Coming Soon to a Mailbox Near You

AAFP Immunization Resources Aim to Keep FPs Up to Speed

May 16, 2016 03:03 pm Jill Sederstrom

Keep an eye on your mailbox; new immunization resources from the AAFP are on their way to all active and resident members.

[Doctor giving senior male vaccination]

Among the items mailed to family physicians on May 16 are full-color laminated copies of the 2016 adult, childhood and catch-up immunization schedules; information on the Academy's clinical recommendations for immunization; specific guidance on talking with parents about immunizing their infants; and more.

Made possible by a grant from Merck & Co. Inc., the documents that were sent are designed to keep FPs and their patients on top of the latest vaccine-related information and joint recommendations from the CDC and its Advisory Committee on Immunization Practices (ACIP), the AAFP, and other medical specialty organizations.

According to Jennifer Frost, M.D., medical director for the AAFP Health of the Public and Science Division, changes to the 2016 recommendations did not signal any dramatic changes in care, but rather added clarity to existing vaccine guidance. The most significant changes involved HPV vaccination, serogroup B meningococcal (MenB) vaccine and pneumoccocal vaccination.

For instance, Merck's nine-valent HPV vaccine (HPV9; Gardasil 9) is now recommended as one of three options to vaccinate males and females ages 9-26. The HPV vaccine is routinely recommended at age 11 or 12, but it can be administered as early as age 9. It is also included in catch-up schedules for women through age 26 and men through age 21. It's worth noting, however, that men at high risk for HPV (e.g., men who have sex with men or those who are immunocompromised or have HIV infection) can be given the vaccine through age 26.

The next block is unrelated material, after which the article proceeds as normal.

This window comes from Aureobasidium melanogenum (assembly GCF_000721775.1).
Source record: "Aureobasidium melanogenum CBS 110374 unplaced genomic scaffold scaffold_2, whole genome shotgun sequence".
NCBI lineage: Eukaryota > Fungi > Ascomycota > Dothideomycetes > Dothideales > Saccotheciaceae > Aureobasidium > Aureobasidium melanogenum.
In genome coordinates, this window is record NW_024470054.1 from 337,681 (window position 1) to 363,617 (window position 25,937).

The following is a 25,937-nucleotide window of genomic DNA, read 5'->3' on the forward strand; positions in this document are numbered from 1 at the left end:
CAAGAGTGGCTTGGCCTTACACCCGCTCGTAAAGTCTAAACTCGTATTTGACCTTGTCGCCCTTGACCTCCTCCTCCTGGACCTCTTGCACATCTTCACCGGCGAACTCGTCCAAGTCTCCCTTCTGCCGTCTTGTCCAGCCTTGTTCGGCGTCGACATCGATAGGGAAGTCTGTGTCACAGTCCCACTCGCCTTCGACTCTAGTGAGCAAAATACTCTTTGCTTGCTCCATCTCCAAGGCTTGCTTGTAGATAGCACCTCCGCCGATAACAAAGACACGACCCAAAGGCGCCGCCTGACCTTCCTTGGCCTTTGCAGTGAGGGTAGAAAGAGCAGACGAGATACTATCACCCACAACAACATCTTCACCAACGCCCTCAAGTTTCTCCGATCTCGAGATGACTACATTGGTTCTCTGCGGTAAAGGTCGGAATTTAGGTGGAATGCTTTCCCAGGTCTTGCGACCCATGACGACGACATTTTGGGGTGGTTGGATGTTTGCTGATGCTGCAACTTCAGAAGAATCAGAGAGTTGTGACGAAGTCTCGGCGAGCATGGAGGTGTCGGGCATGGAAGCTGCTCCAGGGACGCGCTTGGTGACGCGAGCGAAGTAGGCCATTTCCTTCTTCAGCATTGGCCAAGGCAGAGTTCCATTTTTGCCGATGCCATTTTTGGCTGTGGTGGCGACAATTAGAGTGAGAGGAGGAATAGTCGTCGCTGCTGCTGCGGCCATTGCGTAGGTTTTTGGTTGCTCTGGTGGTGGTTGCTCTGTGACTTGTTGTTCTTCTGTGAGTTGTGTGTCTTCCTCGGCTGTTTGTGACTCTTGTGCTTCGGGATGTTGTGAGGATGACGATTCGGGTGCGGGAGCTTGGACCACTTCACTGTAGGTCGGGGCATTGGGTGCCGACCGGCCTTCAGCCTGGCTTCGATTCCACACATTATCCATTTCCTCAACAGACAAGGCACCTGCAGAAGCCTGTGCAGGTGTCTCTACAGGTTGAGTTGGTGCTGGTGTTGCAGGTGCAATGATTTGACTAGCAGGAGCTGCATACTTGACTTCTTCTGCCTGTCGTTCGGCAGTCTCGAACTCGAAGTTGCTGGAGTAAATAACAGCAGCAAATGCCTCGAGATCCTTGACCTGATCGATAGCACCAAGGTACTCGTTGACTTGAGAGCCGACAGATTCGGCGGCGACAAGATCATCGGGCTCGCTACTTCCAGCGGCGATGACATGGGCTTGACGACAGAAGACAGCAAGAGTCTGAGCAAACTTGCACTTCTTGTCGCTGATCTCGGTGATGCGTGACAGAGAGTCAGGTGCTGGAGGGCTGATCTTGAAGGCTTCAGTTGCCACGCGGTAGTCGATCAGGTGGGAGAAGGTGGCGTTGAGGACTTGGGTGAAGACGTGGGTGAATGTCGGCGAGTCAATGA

Regarding MenB vaccination, the ACIP has recommended that patients age 10 or older who are at increased risk for MenB disease receive either a two-dose series of MenB-4c vaccine (Bexsero) or a three-dose series of MenB-FHbp vaccine (Trumenba).

ACIP members also issued a Category B recommendation for patients 16 to 23 who aren't at increased risk for the disease, saying they may receive the vaccine to provide short-term protection against most strains of meningococcus B.

And although the ACIP and other groups continue to recommend that a dose of the 13-valent pneumococcal conjugate vaccine (PCV13; Prevnar13) be followed by a dose of the 23-valent pneumococcal polysaccharide vaccine (PPSV23; Pneumovax23) in adults age 65 or older who haven't had the vaccine and in patients 2 or older who are at high risk of pneumococcal disease, the interval between administration of the two vaccines has been adjusted for adults. Based on recommendations the ACIP made during its June 2015 meeting, the interval between PCV13 and PPSV23 vaccination has shifted from six to 12 months for immunocompetent adults 65 or older to at least one year between the doses.

"They tried to make it simpler for adults," says Frost.

But one of the most important changes, she adds, isn't to the content of the immunization schedules but rather to their layout. Instead of displaying the recommendations organized by vaccine, the 2016 schedules categorize the recommendations based on age.

"Hopefully, it will be easier for the clinician and save time," Frost notes. "It's a little bit more straightforward."

Along with the traditional color-coded schedules being sent out, the AAFP is also sending pocket-sized versions of the schedules.

"It's a new piece that we're offering this year," says Pam Carter, clinical policies strategist in the AAFP Health of the Public and Science Division.

And finally, don't forget that your recommendation to vaccinate is key to convincing patients to be immunized. That's according to a letter from AAFP President Wanda Filer, M.D., M.B.A., of York, Pa., included in the resources packet.

"Immunizations are a proven way to prevent disease for children, adolescents and adults," says Filer, "yet vaccination rates are not as high as they should be.

"The single most important factor in a patient's or parent's decision to immunize themselves or their children is the strong recommendation from a physician."

More From AAFP
Immunization Schedules

Immunizations: In-app Resources and Information

Additional Resource
Provider Resources for Vaccine Conversations With Parents(

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